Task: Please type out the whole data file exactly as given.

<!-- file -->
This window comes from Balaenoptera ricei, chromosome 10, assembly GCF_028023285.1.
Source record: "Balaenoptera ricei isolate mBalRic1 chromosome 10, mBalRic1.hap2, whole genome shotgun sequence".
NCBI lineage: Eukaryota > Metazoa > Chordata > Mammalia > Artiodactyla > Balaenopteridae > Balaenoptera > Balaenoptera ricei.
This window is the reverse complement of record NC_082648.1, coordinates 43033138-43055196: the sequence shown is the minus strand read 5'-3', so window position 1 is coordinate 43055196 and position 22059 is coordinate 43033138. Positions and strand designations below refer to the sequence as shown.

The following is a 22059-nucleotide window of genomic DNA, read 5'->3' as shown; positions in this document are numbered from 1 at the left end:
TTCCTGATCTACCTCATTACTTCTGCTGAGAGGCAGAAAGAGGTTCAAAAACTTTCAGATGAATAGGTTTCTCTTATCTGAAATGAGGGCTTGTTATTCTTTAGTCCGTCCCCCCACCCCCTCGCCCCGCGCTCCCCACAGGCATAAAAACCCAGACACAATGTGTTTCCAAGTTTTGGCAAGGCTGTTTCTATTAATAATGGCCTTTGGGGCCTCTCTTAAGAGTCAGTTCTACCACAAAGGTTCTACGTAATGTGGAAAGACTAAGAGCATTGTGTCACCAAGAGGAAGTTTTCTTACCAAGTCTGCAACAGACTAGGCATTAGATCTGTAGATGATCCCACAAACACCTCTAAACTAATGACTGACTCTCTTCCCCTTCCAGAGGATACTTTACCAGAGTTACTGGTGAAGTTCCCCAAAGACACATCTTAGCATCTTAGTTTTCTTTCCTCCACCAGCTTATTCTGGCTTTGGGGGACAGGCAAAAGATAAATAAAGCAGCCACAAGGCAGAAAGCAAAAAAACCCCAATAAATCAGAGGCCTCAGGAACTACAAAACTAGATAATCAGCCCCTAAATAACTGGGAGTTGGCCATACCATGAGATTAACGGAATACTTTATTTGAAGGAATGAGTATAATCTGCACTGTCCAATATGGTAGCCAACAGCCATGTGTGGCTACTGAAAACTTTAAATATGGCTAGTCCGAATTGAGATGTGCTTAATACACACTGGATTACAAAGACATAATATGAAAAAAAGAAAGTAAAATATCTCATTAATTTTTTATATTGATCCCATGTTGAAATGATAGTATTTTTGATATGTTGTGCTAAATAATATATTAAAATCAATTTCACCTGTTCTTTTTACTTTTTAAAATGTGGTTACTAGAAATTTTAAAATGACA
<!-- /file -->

This window comes from Balaenoptera ricei, chromosome 10, assembly GCF_028023285.1.
Source record: "Balaenoptera ricei isolate mBalRic1 chromosome 10, mBalRic1.hap2, whole genome shotgun sequence".
NCBI lineage: Eukaryota > Metazoa > Chordata > Mammalia > Artiodactyla > Balaenopteridae > Balaenoptera > Balaenoptera ricei.
This window is the reverse complement of record NC_082648.1, coordinates 43033138-43055196: the sequence shown is the minus strand read 5'-3', so window position 1 is coordinate 43055196 and position 22059 is coordinate 43033138. Positions and strand designations below refer to the sequence as shown.

The following is a 22059-nucleotide window of genomic DNA, read 5'->3' as shown; positions in this document are numbered from 1 at the left end:
TTCCTGATCTACCTCATTACTTCTGCTGAGAGGCAGAAAGAGGTTCAAAAACTTTCAGATGAATAGGTTTCTCTTATCTGAAATGAGGGCTTGTTATTCTTTAGTCCGTCCCCCCACCCCCTCGCCCCGCGCTCCCCACAGGCATAAAAACCCAGACACAATGTGTTTCCAAGTTTTGGCAAGGCTGTTTCTATTAATAATGGCCTTTGGGGCCTCTCTTAAGAGTCAGTTCTACCACAAAGGTTCTACGTAATGTGGAAAGACTAAGAGCATTGTGTCACCAAGAGGAAGTTTTCTTACCAAGTCTGCAACAGACTAGGCATTAGATCTGTAGATGATCCCACAAACACCTCTAAACTAATGACTGACTCTCTTCCCCTTCCAGAGGATACTTTACCAGAGTTACTGGTGAAGTTCCCCAAAGACACATCTTAGCATCTTAGTTTTCTTTCCTCCACCAGCTTATTCTGGCTTTGGGGGACAGGCAAAAGATAAATAAAGCAGCCACAAGGCAGAAAGCAAAAAAACCCCAATAAATCAGAGGCCTCAGGAACTACAAAACTAGATAATCAGCCCCTAAATAACTGGGAGTTGGCCATACCATGAGATTAACGGAATACTTTATTTGAAGGAATGAGTATAATCTGCACTGTCCAATATGGTAGCCAACAGCCATGTGTGGCTACTGAAAACTTTAAATATGGCTAGTCCGAATTGAGATGTGCTTAATACACACTGGATTACAAAGACATAATATGAAAAAAAGAAAGTAAAATATCTCATTAATTTTTTATATTGATCCCATGTTGAAATGATAGTATTTTTGATATGTTGTGCTAAATAATATATTAAAATCAATTTCACCTGTTCTTTTTACTTTTTAAAATGTGGTTACTAGAAATTTTAAAATGACA